By such means, while the Legere-Chair was held by Shore House, the Lafard-Legere there acquired 4 additional Houses along with their gord-lands. When the Chair passed to House Eland, House Eland acquired a further 3 Houses and their accompanying gord-lands. Now the Legere-Chair resides with the Two Boars House and in their first year they acquired Hunters’ House which long had been ailing; it is now the Law Courts which had previously formed part of Rams House and Gardens.


 Town, Manse And Hamlets

Lecheni and Environs

Only the lafard, his immediate family and their servants are citadel residents. The surrounding town houses the artisans and their families.

The original rôle of the artisans was in to make arms and artillery. Now their numbers are greater some specialise in the crafting of elegant clothing and precious jewellery. Their work is destined for their holding Houses. Besides the provision of appropriate housing, workshops and food, those Houses also supply the required raw materials. They make payment by gifts selected according to how pleased they are with the wares. Such gifts encourage competition between the craftsmen, and help to perfect and progress the crafts.

While the artisan families are the first source of apprentices, additional are sometimes found amongst the agricultural workers. There it’s not forbidden to practice a craft, materials allowing. A young boy with an interest in handicrafts might find himself apprenticed to a town-smith. Apprentices’ are allowed to sell their wares in the local Winwon market, otherwise the Houses employ traders to sell their artisans’ wares.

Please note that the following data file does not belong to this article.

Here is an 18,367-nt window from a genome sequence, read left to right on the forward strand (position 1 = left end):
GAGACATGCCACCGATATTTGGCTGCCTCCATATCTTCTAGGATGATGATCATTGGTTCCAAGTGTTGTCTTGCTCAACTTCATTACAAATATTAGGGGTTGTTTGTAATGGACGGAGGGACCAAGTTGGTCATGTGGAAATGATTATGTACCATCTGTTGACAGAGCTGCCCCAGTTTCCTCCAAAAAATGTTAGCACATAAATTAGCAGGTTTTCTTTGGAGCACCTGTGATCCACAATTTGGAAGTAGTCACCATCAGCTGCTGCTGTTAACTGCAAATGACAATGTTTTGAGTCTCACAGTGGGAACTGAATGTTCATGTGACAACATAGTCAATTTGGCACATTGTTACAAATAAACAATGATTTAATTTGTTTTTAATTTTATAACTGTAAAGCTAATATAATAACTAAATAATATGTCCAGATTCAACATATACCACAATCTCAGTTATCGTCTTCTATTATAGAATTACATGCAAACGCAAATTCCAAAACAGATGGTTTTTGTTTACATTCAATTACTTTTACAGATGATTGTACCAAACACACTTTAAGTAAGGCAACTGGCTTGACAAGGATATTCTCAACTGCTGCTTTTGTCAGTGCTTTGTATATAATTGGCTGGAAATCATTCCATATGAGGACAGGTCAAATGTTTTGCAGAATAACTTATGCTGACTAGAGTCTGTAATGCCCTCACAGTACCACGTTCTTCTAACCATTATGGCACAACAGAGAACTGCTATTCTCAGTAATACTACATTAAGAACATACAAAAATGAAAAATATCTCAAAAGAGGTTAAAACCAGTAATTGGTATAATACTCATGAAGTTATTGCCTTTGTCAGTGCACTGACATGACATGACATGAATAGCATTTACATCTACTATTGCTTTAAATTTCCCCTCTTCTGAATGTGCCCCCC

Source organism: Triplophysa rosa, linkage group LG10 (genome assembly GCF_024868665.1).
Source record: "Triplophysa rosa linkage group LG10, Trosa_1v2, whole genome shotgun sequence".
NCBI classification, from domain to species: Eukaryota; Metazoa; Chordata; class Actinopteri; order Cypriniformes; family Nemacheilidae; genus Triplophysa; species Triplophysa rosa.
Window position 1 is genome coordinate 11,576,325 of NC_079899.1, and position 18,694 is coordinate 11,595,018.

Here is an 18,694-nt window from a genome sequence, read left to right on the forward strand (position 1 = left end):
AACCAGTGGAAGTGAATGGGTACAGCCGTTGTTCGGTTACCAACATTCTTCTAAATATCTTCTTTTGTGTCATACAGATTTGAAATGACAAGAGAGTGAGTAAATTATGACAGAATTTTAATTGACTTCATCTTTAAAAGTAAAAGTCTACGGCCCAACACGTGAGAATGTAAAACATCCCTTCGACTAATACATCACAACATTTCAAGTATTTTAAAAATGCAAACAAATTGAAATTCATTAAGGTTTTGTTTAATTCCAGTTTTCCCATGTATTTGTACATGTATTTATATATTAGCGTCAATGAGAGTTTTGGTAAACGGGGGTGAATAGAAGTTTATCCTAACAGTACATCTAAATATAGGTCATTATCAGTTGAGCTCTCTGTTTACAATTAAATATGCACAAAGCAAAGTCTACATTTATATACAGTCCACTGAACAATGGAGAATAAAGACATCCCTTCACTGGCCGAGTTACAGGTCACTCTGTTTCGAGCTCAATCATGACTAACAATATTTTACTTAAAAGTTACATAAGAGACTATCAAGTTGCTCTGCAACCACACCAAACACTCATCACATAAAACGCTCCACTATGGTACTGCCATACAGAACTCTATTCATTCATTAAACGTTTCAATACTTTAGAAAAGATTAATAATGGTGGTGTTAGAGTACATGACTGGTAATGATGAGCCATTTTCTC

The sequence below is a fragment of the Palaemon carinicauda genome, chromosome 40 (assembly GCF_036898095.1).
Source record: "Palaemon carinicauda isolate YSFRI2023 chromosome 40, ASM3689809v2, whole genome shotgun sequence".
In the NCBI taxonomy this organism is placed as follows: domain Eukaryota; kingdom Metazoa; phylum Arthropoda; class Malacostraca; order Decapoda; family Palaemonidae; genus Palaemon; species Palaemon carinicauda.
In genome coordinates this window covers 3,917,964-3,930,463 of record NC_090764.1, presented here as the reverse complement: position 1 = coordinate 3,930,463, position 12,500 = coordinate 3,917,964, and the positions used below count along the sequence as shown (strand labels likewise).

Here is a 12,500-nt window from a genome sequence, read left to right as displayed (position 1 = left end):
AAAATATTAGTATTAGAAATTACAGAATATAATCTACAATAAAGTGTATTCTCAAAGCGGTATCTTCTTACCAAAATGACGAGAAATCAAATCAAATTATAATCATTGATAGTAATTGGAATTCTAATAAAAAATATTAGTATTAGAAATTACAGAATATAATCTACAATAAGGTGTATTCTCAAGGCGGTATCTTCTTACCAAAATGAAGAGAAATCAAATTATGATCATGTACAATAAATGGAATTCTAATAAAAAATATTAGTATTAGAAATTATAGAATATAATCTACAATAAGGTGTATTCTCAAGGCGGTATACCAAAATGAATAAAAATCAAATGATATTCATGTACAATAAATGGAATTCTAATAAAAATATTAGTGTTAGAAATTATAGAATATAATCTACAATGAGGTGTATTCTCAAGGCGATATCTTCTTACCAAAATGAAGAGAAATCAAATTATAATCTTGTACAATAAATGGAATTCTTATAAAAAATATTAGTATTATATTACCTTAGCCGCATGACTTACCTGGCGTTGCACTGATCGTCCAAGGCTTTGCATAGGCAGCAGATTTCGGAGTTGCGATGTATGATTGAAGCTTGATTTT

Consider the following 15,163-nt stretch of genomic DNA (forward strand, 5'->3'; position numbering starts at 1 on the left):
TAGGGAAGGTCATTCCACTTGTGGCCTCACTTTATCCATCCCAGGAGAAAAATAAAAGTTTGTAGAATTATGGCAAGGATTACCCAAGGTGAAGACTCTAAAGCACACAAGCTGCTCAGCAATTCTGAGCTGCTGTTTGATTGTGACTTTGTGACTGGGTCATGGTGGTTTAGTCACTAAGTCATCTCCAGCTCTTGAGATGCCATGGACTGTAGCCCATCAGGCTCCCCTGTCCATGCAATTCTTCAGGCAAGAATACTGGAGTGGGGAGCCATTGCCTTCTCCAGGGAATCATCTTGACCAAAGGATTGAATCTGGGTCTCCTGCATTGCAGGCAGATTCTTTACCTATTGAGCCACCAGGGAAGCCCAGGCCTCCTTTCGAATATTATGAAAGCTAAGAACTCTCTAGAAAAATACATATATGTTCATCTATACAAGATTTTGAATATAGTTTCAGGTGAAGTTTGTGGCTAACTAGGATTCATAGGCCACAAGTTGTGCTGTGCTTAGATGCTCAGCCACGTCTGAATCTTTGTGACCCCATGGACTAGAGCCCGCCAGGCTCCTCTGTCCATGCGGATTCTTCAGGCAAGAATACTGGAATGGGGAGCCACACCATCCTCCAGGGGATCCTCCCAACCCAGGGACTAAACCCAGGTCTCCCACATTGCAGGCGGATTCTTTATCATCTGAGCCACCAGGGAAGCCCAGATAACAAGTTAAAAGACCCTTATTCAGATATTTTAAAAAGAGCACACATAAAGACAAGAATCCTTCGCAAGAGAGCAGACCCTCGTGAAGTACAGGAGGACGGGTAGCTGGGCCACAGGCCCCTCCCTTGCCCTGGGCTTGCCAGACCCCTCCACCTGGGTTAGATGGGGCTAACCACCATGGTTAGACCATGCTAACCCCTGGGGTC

The artisans are arranged into guilds known as ‘mysteries’. They are not exempt the folkhere levy.

Beyond the town lie the fields and pastures. Workers here live in clustered hamlets, beneath the watchful eye of the manse-manager. The manse-manager, also known as the bachelor, is responsible for the collection and accounting of the agricultural produce. In this he acts as a sub-begator. He doles to the workers their portions, and delivers, as tax, to the Lafard-Legere and, as upkeep, to his citadel lafard. He is usually a male relative of the holding House.


 Shore House

  • Manse: Henet
  • The manses of the four acquired Houses have long since been demolished.
  • Hamlets: Henethen, Juren, Churenth and Omelt

House Eland

  • Manses: Tonem and Fershtek.
  • Hemlets: Fengoth, Doeb, Soosnen, and Fershen.

Two Boar’s House

  • Manse: Churen
  • Hamlets: Churent and Cherfen

Rams House

  • Manse: Egone
  • Hamlets: Egoneth

Some Figures

The original total (arable) holding of Lecheni’s Twelve Founders was 24 square miles. This represents 1,280 acres per House. Arable land is at a premium in Rothi.

Yields accountable for tax


Shore House with its 5 holdings

  • Acres: 6,400, but gained from 5 holdings, this is not in one block.
  • 424 tons wheat
  • 168 tons barley
  • 2,700 sheep/goats
  • 15 herds of jasckte
  • Animals in addition: 320 oxen to plough

Shore House also has the sole fishing and shipping rights.


House Eland

  • Acres: 5,120 acres
  • 209 tons wheat
  • 130 tons barley
  • 130 tons oats
  • 1,860 sheep/goats
  • 10 herds of jasckte
  • Animals in addition: 248 oxen to plough

Two Boars House

  • Acres: 2,560
  • 110 tons wheat
  • 67 tons barley
  • 60 tons oats
  • 960 sheep/goats
  • 14 herds of jasckte
  • Animals in addition: 130 oxen to plough

Rams House

  • Acres: 1,280
  • 25 tons wheat
  • 34 tons barley
  • 60 tons oats
  • 500 sheep/goats
  • 9 herds of jasckte
  • Animals in addition: 64 oxen to plough

How many cattle to a herd of jasckte? This varies across the Plains. In the southeast corner where Lecheni is situated, 1 herd comprises 50 head.

In addition, most of the holdings have orchards of apples, pears, plums and cherries, keep bees, chicken and pigs, have access to river or sea fisheries, grow additional rye, used mostly for bread, and various vegetables, mostly the hardier brassicas. Horses are rare. While none of this produce is subject to tax it can be taken in lieu.